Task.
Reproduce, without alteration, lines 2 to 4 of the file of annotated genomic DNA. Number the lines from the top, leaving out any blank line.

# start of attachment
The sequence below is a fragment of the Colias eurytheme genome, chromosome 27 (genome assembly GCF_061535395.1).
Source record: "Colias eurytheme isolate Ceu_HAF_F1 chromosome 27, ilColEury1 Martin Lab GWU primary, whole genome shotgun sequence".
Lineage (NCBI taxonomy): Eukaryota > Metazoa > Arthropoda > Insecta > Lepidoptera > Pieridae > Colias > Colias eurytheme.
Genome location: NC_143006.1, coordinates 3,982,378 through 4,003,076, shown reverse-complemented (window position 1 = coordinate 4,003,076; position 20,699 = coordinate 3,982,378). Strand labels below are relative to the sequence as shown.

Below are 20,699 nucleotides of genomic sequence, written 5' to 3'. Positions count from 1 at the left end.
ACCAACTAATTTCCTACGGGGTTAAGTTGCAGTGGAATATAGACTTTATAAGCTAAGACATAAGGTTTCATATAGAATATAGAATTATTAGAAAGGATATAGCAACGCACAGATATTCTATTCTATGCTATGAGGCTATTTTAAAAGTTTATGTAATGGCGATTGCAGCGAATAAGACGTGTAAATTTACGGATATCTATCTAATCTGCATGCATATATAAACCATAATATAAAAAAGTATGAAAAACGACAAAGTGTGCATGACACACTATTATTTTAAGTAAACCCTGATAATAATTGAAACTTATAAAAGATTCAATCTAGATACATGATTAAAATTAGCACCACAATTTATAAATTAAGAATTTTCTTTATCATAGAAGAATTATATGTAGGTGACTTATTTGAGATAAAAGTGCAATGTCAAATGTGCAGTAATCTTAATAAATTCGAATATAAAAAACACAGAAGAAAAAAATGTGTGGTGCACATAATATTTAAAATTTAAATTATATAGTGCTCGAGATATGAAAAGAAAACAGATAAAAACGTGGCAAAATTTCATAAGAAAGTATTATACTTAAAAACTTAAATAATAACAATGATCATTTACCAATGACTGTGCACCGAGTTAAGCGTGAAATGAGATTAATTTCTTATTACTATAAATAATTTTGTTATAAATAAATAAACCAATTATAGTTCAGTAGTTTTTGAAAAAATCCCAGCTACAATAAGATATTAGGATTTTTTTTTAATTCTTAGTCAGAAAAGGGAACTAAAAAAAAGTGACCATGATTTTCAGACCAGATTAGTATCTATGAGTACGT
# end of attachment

Source record: "Colias eurytheme isolate Ceu_HAF_F1 chromosome 27, ilColEury1 Martin Lab GWU primary, whole genome shotgun sequence".
Lineage (NCBI taxonomy): Eukaryota > Metazoa > Arthropoda > Insecta > Lepidoptera > Pieridae > Colias > Colias eurytheme.
Genome location: NC_143006.1, coordinates 3,982,378 through 4,003,076, shown reverse-complemented (window position 1 = coordinate 4,003,076; position 20,699 = coordinate 3,982,378). Strand labels below are relative to the sequence as shown.